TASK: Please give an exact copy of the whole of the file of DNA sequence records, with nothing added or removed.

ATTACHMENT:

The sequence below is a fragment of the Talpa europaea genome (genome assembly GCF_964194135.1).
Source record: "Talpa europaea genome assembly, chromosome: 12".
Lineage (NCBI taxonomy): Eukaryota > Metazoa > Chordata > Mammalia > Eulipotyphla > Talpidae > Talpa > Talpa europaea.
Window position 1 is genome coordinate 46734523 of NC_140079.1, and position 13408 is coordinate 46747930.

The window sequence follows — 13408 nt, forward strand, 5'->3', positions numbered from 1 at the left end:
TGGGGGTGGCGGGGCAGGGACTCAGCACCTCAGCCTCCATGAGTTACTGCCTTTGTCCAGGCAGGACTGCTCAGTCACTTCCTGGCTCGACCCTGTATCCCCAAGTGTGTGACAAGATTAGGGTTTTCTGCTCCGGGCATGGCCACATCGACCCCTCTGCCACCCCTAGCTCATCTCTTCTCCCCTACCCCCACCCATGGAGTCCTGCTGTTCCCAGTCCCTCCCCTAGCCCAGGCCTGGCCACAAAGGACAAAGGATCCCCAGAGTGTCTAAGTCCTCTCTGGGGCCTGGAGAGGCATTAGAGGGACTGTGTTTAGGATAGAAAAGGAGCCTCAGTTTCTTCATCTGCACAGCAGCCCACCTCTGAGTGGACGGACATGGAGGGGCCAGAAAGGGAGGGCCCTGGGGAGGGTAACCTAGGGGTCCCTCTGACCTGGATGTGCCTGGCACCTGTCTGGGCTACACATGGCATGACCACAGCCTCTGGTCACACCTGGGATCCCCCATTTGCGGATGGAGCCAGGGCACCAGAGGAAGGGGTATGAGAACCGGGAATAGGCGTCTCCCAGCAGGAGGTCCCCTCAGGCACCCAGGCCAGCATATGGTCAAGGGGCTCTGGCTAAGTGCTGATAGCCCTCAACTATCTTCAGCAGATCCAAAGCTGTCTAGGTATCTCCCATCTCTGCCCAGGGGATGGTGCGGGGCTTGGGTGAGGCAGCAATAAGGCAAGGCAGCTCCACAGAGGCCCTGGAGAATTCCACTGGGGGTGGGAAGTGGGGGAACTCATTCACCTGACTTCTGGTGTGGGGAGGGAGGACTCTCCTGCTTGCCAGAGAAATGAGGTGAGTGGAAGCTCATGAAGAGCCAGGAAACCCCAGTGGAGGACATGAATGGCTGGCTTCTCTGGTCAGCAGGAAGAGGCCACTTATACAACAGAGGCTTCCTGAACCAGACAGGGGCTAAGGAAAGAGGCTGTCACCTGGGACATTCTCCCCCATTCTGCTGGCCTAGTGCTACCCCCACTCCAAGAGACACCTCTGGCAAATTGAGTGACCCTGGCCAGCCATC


The sequence below is a fragment of the Talpa europaea genome (genome assembly GCF_964194135.1).
Source record: "Talpa europaea genome assembly, chromosome: 12".
Lineage (NCBI taxonomy): Eukaryota > Metazoa > Chordata > Mammalia > Eulipotyphla > Talpidae > Talpa > Talpa europaea.
Window position 1 is genome coordinate 46734523 of NC_140079.1, and position 13408 is coordinate 46747930.

The window sequence follows — 13408 nt, forward strand, 5'->3', positions numbered from 1 at the left end:
TGGGGGTGGCGGGGCAGGGACTCAGCACCTCAGCCTCCATGAGTTACTGCCTTTGTCCAGGCAGGACTGCTCAGTCACTTCCTGGCTCGACCCTGTATCCCCAAGTGTGTGACAAGATTAGGGTTTTCTGCTCCGGGCATGGCCACATCGACCCCTCTGCCACCCCTAGCTCATCTCTTCTCCCCTACCCCCACCCATGGAGTCCTGCTGTTCCCAGTCCCTCCCCTAGCCCAGGCCTGGCCACAAAGGACAAAGGATCCCCAGAGTGTCTAAGTCCTCTCTGGGGCCTGGAGAGGCATTAGAGGGACTGTGTTTAGGATAGAAAAGGAGCCTCAGTTTCTTCATCTGCACAGCAGCCCACCTCTGAGTGGACGGACATGGAGGGGCCAGAAAGGGAGGGCCCTGGGGAGGGTAACCTAGGGGTCCCTCTGACCTGGATGTGCCTGGCACCTGTCTGGGCTACACATGGCATGACCACAGCCTCTGGTCACACCTGGGATCCCCCATTTGCGGATGGAGCCAGGGCACCAGAGGAAGGGGTATGAGAACCGGGAATAGGCGTCTCCCAGCAGGAGGTCCCCTCAGGCACCCAGGCCAGCATATGGTCAAGGGGCTCTGGCTAAGTGCTGATAGCCCTCAACTATCTTCAGCAGATCCAAAGCTGTCTAGGTATCTCCCATCTCTGCCCAGGGGATGGTGCGGGGCTTGGGTGAGGCAGCAATAAGGCAAGGCAGCTCCACAGAGGCCCTGGAGAATTCCACTGGGGGTGGGAAGTGGGGGAACTCATTCACCTGACTTCTGGTGTGGGGAGGGAGGACTCTCCTGCTTGCCAGAGAAATGAGGTGAGTGGAAGCTCATGAAGAGCCAGGAAACCCCAGTGGAGGACATGAATGGCTGGCTTCTCTGGTCAGCAGGAAGAGGCCACTTATACAACAGAGGCTTCCTGAACCAGACAGGGGCTAAGGAAAGAGGCTGTCACCTGGGACATTCTCCCCCATTCTGCTGGCCTAGTGCTACCCCCACTCCAAGAGACACCTCTGGCAAATTGAGTGACCCTGGCCAGCCATC